But some bike tourists never can kick their need for proper accommodations. I’ve met and talked with them. They often travel as a couple with matching bicycles and gear, and they tend to carry a guidebook that leads along “the route,” whether it’s the Camino de Santiago or the popular coastal California route or the rim of the Mediterranean. These folks stick to the main roads, research by Internet to locate campgrounds ahead, and often prefer to stay in plush rooms, three stories above ground and with breakfast served at 8. They’re preoccupied with having a daily shower and clean laundry—and such things they miss for it! Like having sheep walk over them at 3 a.m. to fight for leftover melon rinds, or the brisk exhilaration of setting up the tent as a surprise nighttime rain squall begins, or ducking under a ledge to hide from gunmen.
At the Istanbul airport, where I stayed the night, I passed the wee hours drinking espressos with a cyclist named Mark, from Alaska, also flying home at dawn. We had actually met two months prior in Plovdiv and had discovered then that we were flying out of Istanbul on the very same morning. Having reconvened at the airport, we traded stories from our journeys. His had lasted four-and-a-half months, classifying him as a real voyager—but he opted to sleep in campgrounds, resorts and hotels every single night.
“But you can camp anywhere in Turkey,” I blurted, a little shocked.
He grinned sheepishly and said, “I’m 52, man. I need a room and a bed.”
That sounds reasonable enough: He’d rather be comfortable than not. Even Odysseus, the greatest adventurer in literature, preferred not to pass a night without first a massage from a nymph, then an extra virgin olive oil rub-down, a gluttonous feast of goat flesh and wine and finally a soft bed. But what Odysseus, Mark from Alaska and others still held captive by the perceived comforts of down blankets and queen-sized mattresses don’t realize is that wild camping is arguably the most comfortable form of lodging available. By camping wild, we bypass the hassle of locking the bike in the basement, of unloading the luggage, of taking off our shoes at the doorstep, and all the other finicky logistics of dwelling in a well-groomed society.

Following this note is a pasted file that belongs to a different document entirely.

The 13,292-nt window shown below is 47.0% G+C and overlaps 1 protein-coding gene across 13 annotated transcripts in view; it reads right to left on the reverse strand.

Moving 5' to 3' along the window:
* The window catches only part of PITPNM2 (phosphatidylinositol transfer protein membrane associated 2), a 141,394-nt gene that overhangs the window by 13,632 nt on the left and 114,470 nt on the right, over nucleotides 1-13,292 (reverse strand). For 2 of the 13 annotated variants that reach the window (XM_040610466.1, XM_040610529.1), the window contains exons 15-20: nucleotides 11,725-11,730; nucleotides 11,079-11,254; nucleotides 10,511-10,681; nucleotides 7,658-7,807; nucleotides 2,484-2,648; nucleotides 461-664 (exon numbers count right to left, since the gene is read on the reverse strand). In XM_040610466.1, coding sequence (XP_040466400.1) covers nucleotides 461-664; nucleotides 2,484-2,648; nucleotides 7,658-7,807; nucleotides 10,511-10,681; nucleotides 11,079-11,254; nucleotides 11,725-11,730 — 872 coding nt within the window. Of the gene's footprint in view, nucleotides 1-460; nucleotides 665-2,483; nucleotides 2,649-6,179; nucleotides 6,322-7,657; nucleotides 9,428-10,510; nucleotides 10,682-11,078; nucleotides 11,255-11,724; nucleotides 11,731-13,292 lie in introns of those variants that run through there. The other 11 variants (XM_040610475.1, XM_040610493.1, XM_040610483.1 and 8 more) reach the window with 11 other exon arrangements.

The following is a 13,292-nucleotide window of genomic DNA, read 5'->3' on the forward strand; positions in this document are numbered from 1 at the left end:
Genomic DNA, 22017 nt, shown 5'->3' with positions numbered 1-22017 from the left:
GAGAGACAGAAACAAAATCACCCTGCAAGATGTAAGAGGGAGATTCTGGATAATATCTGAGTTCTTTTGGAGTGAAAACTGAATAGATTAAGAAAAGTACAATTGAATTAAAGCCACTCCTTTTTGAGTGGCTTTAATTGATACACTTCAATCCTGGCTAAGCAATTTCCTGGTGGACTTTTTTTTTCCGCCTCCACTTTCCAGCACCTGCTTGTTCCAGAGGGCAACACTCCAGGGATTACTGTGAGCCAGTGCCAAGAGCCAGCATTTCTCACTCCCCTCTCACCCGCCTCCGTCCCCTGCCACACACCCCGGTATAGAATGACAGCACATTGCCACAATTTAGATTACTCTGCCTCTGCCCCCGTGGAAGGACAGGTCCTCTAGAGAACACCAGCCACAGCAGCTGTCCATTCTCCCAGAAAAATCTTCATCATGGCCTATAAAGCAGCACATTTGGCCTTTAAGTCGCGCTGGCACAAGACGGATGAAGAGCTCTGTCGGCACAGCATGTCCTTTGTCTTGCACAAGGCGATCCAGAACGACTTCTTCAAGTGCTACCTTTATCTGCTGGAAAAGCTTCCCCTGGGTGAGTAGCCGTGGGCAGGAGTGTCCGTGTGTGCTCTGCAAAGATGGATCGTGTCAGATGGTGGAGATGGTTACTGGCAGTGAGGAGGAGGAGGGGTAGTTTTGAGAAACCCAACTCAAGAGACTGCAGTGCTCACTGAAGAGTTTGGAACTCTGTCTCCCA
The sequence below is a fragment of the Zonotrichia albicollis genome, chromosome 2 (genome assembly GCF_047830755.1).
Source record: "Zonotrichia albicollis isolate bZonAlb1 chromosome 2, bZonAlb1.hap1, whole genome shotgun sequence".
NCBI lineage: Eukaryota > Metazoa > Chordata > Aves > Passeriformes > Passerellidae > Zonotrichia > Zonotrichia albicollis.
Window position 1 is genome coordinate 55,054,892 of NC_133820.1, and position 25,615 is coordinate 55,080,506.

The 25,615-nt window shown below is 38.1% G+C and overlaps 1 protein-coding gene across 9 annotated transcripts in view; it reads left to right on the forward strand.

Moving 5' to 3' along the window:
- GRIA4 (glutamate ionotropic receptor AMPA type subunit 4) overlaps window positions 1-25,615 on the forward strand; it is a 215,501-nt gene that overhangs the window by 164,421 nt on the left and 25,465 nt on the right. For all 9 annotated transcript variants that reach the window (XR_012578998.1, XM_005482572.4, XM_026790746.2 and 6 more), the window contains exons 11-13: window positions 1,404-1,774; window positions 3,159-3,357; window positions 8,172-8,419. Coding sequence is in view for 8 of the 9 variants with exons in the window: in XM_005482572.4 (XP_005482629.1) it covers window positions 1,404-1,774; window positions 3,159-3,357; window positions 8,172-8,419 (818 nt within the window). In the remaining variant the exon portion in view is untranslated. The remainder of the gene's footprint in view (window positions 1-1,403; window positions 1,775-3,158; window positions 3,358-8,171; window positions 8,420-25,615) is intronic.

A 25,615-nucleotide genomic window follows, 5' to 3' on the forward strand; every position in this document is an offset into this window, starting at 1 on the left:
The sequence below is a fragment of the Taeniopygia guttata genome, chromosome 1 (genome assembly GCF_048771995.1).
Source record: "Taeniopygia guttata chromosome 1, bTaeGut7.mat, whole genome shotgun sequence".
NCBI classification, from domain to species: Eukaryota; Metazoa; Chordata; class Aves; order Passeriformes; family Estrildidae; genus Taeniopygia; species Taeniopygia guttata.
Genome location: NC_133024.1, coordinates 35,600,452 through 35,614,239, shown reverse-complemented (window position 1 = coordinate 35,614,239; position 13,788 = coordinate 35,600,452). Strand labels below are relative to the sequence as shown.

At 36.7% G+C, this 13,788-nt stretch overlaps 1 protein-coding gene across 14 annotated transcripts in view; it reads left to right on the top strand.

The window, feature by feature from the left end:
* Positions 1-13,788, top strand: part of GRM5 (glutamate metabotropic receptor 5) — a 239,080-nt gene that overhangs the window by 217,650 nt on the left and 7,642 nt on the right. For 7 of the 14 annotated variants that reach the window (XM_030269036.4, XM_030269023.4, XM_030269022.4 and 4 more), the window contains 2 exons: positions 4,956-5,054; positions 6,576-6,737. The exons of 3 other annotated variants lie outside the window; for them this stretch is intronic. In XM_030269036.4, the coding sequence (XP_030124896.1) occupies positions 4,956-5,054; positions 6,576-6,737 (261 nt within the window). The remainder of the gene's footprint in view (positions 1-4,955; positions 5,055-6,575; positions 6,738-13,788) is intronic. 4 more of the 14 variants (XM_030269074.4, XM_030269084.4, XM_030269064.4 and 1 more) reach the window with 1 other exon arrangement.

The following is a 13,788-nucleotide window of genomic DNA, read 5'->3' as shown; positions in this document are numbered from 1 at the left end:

I finish today with a tip of the hat to Robert Louis Stevenson, who knew the Zen and the joy of sleeping outside. In his 1879 journeying account Travels with a Donkey in the Cevennes, the author treks across a parcel of southern France, asking peasants for directions, getting lost, and all the while gnawing on a loaf of bread for sustenance. He exhibits a remarkable state of inner peace in a time so fraught with nervous particularities about wearing proper nightgowns and “drawing” one’s bath and “taking” supper. Stevenson dabbles in both worlds—that of guesthouse lodging and that of wild camping—and he learns fast to favor the latter. He describes the misery of sleeping with a dozen groaning and snoring bodies in a damp, stuffy hostel, and he dwells lovingly on the pleasures of camping anywhere. In Stevenson’s words:
I have not often enjoyed a more serene possession of myself, nor felt more independent of material aids. The outer world, from which we cower into our houses, seemed after all a gentle and habitable place; and night after night a man’s bed, it seemed, was laid and waiting for him in the fields, where God keeps an open house.